News

Mon
25
Sep

FOODIE FILE: The Baker’s Table is a culinary gem in New Smyrna Beach

Love and business — The Baker’s Table owners and operators Jeanette Quintana and Jaime Quintana, wife and husband, smile for a picture in front of their bar at the New Smyrna Beach restaurant. Jeanette is the pastry chef and manages the front of the house. Jaime is the executive chef and creates some mind-blowing flavors in his diverse selection of dishes. A very talented couple.

Love and business — The Baker’s Table owners and operators Jeanette Quintana and Jaime Quintana, wife and husband, smile for a picture in front of their bar at the New Smyrna Beach restaurant. Jeanette is the pastry chef and manages the front of the house. Jaime is the executive chef and creates some mind-blowing flavors in his diverse selection of dishes. A very talented couple.

PHOTO COURTESY JEANETTE QUINTANA

Classic pairing — At the many restaurants where I’ve worked, my chefs said if you have the chance to put foie gras on a filet, you should. Foie gras is a delicacy composed of either duck or goose liver that has been fattened. At The Baker’s Table, this combination is served with truffle mashed potatoes and sauteed spinach.

Classic pairing — At the many restaurants where I’ve worked, my chefs said if you have the chance to put foie gras on a filet, you should. Foie gras is a delicacy composed of either duck or goose liver that has been fattened. At The Baker’s Table, this combination is served with truffle mashed potatoes and sauteed spinach.

Vegetarian dream — The Baker’s Table appetizer of warm goat cheese tart with caramelized onions, walnuts and truffle honey is topped with an apple-shallot relish. It’s so rich and flavorful that I could barely contain myself. 

Vegetarian dream — The Baker’s Table appetizer of warm goat cheese tart with caramelized onions, walnuts and truffle honey is topped with an apple-shallot relish. It’s so rich and flavorful that I could barely contain myself. 

The windows are down, the sun is shining brightly, and a calm ocean breeze dances in and out of the car as I pull in at 4154 S. Atlantic Ave. in New Smyrna Beach.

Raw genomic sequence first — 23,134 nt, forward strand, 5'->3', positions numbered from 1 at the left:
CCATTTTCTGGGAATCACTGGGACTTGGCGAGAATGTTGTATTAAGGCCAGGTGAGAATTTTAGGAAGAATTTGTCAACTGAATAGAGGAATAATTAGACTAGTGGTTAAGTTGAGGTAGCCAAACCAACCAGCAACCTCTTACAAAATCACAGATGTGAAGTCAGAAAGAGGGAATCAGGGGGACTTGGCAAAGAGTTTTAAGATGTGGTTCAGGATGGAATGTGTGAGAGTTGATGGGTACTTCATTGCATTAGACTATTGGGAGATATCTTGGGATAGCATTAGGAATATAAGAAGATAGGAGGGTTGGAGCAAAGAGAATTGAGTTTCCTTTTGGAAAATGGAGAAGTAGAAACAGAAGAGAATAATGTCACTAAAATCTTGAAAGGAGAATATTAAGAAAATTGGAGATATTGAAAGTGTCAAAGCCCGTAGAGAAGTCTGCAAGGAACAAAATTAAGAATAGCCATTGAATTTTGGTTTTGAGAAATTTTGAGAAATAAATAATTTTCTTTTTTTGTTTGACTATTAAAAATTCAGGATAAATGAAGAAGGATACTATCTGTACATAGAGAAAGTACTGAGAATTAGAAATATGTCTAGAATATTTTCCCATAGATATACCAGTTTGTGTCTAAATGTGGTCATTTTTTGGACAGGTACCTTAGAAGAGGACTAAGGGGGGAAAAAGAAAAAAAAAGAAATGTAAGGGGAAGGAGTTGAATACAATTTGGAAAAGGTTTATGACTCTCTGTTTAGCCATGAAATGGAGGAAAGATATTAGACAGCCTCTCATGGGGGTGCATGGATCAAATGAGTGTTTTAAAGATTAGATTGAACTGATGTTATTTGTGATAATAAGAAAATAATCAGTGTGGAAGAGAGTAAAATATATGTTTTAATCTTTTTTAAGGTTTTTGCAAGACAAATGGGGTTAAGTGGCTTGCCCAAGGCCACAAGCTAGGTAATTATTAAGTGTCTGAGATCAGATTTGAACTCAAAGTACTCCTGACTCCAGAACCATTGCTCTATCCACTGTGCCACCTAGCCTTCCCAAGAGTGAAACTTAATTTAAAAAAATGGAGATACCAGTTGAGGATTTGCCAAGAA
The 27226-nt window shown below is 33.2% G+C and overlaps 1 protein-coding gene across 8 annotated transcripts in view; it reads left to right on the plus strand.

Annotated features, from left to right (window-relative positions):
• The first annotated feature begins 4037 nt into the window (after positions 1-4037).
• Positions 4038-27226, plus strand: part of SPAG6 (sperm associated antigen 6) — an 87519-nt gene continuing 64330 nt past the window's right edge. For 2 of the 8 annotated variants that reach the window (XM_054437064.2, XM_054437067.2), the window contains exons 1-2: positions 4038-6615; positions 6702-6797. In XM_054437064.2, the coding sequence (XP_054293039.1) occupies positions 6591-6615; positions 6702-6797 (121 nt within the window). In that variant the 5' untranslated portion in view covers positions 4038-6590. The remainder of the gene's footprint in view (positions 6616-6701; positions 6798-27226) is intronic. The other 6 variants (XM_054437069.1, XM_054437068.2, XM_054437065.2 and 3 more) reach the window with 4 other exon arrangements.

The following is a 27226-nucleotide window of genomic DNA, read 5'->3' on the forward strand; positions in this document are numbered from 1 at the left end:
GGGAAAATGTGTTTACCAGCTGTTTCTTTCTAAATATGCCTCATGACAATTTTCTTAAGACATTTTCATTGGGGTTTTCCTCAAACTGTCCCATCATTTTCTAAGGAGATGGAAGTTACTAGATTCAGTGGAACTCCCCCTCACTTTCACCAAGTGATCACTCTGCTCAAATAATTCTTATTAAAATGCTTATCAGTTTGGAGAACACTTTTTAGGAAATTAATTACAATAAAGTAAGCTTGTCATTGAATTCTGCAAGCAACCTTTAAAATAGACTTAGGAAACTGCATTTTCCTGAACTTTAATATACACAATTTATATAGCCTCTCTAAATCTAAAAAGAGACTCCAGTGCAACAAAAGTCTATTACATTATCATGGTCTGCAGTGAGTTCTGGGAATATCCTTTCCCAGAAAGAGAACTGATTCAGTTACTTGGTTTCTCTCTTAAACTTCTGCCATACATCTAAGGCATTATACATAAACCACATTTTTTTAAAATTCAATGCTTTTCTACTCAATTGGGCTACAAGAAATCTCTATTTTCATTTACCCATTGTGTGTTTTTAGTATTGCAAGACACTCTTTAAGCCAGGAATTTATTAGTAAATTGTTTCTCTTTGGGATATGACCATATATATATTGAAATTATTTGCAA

I feel as if I’ve found hidden treasure just off the beach. I can hear ocean waves breaking as I walk to the door, passing the relaxed outdoor patio setting.  

Two steps into the restaurant, I feel the love and friendliness radiating from the employees and smiling guests who sit at the perfectly set tables, draped with white linen. This is The Baker’s Table.

Husband and wife owners Jaime and Jeanette Quintana opened The Baker’s Table in March 2016, and have been gaining popularity and regulars ever since they took over a German-style deli at that location.  

Fri
22
Sep

West Volusia Calendar of Events Sept. 23-30, 2017

Saturday, Sept. 23
 
Smithsonian Magazine Museum Day Live
Local museums will offer free admission for the day. They include the DeLand House Museum, the DeLand Naval Air Station Museum, the Museum of Art - DeLand, Stetson University's Gillespie Museum and Hand Art Center. Free tickets must be presented; visit www.smithsonianmag.com/museumday/museum-day-live-2017/tickets.
 
Farmers Market
8 a.m.-1 p.m. at Gateway Center for the Arts, 880 North U.S. Highway 17-92, DeBary. Call 407-443-6965.
 
Market in the Park
8 a.m.-1 p.m. at Blake Park, 437 S. Lakeview Drive, Lake Helen. Call 305-393-0682.
 
Dog Show
Thu
21
Sep

Two arrested in 2016 Candlelight Oaks killings